A normalization of relations between Saudi Arabia and Iran is less likely to take place in the short term due to significant differences, according to political experts.
Last week, Saudi Crown Prince Mohammed bin Salman said "Iran is a neighboring country and we aspire to have a good and distinguished relationship with it."
"We want a prosperous Iran and to have mutual interests with each other, but our negative problem with it is its negative actions such as its nuclear program or support for outlaw militias in some countries in the region and the ballistic missile program.
"We are working with our partners to deal with this problem, and we hope to overcome it and have a good and positive relationship with everyone," he added.
Bin Salman did not specify details of his talks with the partners, but the Financial Times recently said that a Saudi delegation met an Iranian delegation on April 9 in the Iraqi capital, Baghdad.
The secret Saudi-Iranian talks, according to the same source, focused on easing tensions between the two countries, Houthi attacks on the kingdom and agreeing to hold a new round of talks.
Speaking to Anadolu Agency, Prof. Cengiz Tomar, the deputy head of Ahmet Yesevi International Turkish-Kazakh University, said the Saudi crown prince revealed significant policy changes.
Noting that US President Joe Biden's policies have significantly affected the Middle East, Tomar emphasized that the convergence of Egypt and Turkey is the best example of this.
Tomar said the Saudi crown prince not only talked about improving ties with Iran but also focused in his speech on eliminating extremism in the kingdom.
He said the crown prince's statement that there is 90% consensus between the US and his country means the fight against Iran will be continued through a different method under Washington's leadership.
"This statement means that Saudi Arabia will no longer fight Iran by supporting extreme Sunni movements. It is a very important development for the whole world and the Middle East, and if it happens, it will help to extinguish the existing fire in the region," he added.
However, since bin Salman referred to Iran's nuclear program as a "negative problem," Tomar indicated that it seems difficult to see any development in the short term.
Dr. Serhan Afacan, an academic at Marmara University's Institute for Middle East Studies, said the most remarkable part of the prince's speech was that he said they are working with their global and regional partners to find solutions to these problems. These problems are very difficult to overcome.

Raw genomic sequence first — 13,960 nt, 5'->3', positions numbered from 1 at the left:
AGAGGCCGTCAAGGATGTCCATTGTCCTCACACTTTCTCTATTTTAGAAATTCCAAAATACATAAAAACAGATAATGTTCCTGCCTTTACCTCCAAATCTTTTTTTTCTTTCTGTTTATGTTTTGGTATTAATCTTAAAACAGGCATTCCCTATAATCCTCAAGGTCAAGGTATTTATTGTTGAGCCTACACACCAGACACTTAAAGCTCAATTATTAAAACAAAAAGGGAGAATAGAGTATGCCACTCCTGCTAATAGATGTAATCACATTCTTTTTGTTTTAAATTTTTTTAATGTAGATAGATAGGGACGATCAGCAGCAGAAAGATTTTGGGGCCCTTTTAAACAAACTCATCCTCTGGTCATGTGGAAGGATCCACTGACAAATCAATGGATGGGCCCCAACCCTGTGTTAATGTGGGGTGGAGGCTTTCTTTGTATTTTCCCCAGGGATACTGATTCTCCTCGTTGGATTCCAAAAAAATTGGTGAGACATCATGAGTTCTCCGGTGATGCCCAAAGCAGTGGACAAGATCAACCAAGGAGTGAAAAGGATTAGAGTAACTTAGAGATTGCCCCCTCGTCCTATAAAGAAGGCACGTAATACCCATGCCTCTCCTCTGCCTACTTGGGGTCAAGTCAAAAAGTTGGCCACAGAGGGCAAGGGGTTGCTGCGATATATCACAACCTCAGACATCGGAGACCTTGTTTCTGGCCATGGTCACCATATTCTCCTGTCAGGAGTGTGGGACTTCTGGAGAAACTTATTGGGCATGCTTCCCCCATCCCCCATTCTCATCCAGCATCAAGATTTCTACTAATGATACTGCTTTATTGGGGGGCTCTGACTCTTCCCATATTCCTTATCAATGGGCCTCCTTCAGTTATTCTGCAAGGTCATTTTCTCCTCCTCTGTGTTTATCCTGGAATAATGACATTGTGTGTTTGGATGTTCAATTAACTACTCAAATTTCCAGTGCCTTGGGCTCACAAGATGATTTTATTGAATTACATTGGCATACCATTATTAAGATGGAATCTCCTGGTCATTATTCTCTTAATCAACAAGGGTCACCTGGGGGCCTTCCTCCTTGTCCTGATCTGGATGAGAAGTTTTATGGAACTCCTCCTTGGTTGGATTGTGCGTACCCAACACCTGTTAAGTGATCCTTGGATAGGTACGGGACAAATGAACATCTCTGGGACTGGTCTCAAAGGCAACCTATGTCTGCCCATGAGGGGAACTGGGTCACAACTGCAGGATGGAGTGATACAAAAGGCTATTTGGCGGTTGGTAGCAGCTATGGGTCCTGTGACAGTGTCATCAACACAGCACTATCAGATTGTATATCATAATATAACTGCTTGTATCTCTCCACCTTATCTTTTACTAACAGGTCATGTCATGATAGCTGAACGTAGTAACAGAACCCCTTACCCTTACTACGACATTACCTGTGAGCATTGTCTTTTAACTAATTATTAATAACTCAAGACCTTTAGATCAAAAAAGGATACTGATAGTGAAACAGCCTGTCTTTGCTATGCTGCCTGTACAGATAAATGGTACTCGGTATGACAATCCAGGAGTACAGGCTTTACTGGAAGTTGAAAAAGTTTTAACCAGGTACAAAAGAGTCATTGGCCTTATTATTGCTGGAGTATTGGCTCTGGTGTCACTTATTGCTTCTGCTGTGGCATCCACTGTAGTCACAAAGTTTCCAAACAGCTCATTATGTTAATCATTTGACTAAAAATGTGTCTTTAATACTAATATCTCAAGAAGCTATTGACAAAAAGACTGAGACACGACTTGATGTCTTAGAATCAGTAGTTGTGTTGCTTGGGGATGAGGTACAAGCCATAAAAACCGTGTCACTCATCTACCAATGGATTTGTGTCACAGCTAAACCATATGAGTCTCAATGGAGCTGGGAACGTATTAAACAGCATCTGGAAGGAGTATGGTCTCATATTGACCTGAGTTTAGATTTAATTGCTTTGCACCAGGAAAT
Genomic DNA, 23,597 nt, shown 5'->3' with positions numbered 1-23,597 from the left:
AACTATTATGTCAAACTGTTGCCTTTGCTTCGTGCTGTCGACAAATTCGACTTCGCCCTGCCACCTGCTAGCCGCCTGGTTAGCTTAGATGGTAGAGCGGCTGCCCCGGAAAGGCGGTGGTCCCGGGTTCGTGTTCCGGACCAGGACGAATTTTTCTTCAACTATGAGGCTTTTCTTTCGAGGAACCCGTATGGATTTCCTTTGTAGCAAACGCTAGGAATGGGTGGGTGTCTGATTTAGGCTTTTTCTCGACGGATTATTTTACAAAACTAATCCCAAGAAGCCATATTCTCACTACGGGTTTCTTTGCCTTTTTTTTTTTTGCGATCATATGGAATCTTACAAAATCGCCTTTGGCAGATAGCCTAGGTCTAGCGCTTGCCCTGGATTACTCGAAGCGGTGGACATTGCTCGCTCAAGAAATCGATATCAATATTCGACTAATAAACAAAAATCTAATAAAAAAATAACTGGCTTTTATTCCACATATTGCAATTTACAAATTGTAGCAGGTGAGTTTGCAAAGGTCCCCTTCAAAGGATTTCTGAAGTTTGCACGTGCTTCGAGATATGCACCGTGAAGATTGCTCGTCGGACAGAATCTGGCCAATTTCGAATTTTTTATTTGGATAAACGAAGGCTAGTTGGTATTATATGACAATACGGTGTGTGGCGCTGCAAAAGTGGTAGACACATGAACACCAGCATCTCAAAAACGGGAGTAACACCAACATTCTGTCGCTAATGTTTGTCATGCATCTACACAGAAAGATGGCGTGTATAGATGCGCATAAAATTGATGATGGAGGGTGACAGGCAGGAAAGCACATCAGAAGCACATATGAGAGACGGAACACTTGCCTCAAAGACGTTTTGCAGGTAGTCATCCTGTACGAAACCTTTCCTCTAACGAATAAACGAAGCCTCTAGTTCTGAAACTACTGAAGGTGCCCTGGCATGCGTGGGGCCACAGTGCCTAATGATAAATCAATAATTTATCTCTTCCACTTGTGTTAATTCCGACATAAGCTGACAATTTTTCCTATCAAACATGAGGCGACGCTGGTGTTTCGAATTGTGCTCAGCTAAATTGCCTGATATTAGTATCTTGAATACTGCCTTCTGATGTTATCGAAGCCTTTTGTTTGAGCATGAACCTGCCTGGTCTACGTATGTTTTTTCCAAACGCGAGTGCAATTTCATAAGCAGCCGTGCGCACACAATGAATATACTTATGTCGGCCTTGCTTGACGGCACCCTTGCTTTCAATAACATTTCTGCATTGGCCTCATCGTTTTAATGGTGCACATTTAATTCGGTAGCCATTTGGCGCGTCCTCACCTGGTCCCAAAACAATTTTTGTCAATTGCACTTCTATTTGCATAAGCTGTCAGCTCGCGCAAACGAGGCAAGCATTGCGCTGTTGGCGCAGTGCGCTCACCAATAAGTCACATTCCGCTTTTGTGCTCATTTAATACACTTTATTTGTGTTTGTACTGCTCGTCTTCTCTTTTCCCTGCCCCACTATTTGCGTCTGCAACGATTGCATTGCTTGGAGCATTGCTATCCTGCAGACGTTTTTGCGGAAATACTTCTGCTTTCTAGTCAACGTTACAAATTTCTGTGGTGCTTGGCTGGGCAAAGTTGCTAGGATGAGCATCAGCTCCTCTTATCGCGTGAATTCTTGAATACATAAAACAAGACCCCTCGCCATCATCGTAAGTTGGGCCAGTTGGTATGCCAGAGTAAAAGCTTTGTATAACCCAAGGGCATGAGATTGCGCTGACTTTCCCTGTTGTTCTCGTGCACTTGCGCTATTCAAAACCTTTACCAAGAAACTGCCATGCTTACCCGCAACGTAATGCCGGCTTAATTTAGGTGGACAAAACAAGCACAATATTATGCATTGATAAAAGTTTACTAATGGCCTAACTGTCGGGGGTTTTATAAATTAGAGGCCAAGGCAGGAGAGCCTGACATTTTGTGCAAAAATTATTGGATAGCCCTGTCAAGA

Noting that the tensions between Shia Iran and Sunni Saudi Arabia are not only due to ideological differences, Afacan said "it is understood that the main addressee of Mohammed bin Salman's statements is the US."
Afacan said bin Salman wanted to convey a message to Washington that it cannot use him "to scare Iran and that he can resolve his problems with Iran by himself."
"For Saudi Arabia, Iran's proxies and ballistic missiles are at least as much of a problem as its nuclear program, and perhaps even more. In other words, it is essential that this way turns into a meaningful action," he stressed.
Rahim Farzam, a foreign policy expert at the Iranian Studies Center (IRAM) in Ankara, pointed out that the news of a possible normalization between Iran and Saudi Arabia, which have had no diplomatic relations since 2016, came right after the US signaled a change in its approach towards Iran after the departure of former President Donald Trump.
He noted that current US President Joe Biden followed a very soft policy against Iran, unlike Trump.
"Washington, which does not even react to the targeting of its most important ally Israel in the Middle East by Iranian-backed militias, will revive the nuclear deal. Washington's attitude that prioritizes diplomacy with Iran should be read as a strong message to the US's allies in the Middle East.
"Diplomacy is emerging as a wise option for Riyadh," he stressed. As "for Iran, it is to improve relations with Gulf countries, especially Saudi Arabia," he added.
But Farzam pointed out that many fundamental differences must be overcome in order for the two countries to improve relations.
"Therefore, it is unlikely that these negotiations will lead to successful results that will close the gap between the two countries."